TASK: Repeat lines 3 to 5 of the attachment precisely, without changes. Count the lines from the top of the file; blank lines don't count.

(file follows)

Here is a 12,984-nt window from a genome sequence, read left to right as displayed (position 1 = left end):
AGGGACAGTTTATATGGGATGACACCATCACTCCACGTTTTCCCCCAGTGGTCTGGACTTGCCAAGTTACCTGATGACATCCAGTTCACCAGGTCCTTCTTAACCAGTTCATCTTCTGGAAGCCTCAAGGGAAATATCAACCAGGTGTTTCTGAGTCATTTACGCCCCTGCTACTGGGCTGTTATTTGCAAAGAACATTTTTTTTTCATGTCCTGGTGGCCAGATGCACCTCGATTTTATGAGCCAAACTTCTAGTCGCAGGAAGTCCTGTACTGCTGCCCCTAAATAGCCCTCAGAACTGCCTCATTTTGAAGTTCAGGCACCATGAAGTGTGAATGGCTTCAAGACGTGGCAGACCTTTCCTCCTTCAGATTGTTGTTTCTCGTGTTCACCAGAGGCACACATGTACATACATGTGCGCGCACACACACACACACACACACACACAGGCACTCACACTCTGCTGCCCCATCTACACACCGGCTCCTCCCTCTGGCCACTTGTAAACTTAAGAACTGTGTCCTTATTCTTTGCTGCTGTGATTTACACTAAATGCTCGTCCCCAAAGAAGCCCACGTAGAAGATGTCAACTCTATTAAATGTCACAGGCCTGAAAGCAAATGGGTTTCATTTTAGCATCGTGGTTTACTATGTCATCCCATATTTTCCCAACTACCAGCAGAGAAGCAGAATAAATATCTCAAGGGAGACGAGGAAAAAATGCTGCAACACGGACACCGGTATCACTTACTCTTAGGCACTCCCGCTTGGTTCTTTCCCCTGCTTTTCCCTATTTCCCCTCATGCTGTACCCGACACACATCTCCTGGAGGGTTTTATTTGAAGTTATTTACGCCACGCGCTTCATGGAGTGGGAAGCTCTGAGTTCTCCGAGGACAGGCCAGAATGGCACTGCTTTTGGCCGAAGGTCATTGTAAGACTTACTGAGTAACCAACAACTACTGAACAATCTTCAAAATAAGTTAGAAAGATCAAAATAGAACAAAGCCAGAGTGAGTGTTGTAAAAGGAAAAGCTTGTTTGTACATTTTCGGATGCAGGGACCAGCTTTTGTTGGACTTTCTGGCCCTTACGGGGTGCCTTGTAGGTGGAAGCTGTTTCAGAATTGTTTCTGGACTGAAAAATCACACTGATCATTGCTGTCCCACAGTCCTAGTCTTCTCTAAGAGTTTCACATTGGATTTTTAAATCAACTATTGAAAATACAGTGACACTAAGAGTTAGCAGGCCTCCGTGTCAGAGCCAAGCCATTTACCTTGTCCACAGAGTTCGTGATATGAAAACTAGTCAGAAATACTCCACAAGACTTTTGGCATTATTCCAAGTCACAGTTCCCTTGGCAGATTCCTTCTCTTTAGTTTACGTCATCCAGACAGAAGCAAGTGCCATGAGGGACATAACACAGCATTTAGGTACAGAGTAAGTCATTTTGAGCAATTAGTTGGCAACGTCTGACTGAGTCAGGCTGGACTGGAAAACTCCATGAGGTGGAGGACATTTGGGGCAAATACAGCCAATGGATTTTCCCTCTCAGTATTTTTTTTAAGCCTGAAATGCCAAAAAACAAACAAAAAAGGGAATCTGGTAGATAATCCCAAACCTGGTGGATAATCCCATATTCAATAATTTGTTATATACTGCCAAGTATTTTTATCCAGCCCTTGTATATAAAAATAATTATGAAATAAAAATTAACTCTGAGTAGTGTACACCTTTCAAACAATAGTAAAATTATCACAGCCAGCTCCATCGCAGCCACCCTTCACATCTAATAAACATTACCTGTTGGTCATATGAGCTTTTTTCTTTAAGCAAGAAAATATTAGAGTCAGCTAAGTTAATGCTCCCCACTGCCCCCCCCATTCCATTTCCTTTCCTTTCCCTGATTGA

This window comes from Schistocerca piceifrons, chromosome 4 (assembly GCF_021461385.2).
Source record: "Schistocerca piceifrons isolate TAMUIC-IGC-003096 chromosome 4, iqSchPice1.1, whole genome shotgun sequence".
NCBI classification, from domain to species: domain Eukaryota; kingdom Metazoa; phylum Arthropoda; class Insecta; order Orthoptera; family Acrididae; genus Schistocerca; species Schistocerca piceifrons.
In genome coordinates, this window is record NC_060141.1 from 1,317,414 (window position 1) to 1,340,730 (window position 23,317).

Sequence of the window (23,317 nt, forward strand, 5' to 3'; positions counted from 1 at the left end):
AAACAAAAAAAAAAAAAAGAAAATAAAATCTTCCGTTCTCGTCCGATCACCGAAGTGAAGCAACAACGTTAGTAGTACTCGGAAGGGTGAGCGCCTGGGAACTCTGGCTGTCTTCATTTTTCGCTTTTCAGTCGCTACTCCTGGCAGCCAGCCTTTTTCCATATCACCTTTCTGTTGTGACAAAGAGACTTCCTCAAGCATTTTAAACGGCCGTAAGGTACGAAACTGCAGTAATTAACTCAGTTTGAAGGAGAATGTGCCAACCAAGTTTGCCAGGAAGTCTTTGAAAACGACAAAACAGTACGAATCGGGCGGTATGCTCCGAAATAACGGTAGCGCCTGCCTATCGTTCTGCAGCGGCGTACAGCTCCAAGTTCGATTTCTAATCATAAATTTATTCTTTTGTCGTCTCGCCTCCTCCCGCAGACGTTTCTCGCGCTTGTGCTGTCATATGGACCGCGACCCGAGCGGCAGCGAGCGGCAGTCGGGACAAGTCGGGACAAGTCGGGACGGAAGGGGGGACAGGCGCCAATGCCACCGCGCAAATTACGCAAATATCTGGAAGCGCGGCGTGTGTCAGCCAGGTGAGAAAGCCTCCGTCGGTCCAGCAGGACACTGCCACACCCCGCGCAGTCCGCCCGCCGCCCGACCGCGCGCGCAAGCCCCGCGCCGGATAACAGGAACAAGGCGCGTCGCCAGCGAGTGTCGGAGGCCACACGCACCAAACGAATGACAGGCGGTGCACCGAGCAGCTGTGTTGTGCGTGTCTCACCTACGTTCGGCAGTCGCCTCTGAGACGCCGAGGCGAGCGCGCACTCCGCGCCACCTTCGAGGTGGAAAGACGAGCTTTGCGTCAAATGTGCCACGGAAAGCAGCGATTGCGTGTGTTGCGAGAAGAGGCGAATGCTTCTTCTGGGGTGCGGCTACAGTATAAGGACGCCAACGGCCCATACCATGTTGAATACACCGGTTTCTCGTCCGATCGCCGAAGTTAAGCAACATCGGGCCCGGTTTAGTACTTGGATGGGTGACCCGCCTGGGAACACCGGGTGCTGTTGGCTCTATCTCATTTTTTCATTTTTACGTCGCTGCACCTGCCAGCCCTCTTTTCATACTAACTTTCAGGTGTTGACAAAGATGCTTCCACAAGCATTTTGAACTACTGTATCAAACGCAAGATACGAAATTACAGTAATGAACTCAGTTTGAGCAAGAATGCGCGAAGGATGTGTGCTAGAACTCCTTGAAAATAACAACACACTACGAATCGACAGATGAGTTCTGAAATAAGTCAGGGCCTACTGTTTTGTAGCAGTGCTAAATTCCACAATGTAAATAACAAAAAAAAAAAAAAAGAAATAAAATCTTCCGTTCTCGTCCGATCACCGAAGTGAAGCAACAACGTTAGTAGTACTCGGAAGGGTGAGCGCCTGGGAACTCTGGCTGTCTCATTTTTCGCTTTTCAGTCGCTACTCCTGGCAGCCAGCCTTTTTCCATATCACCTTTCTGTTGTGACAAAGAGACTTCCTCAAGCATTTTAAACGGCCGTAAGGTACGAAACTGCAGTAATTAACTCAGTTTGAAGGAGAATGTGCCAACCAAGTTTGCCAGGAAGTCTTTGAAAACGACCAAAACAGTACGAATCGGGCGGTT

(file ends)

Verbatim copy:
This window comes from Schistocerca piceifrons, chromosome 4 (assembly GCF_021461385.2).
Source record: "Schistocerca piceifrons isolate TAMUIC-IGC-003096 chromosome 4, iqSchPice1.1, whole genome shotgun sequence".
NCBI classification, from domain to species: domain Eukaryota; kingdom Metazoa; phylum Arthropoda; class Insecta; order Orthoptera; family Acrididae; genus Schistocerca; species Schistocerca piceifrons.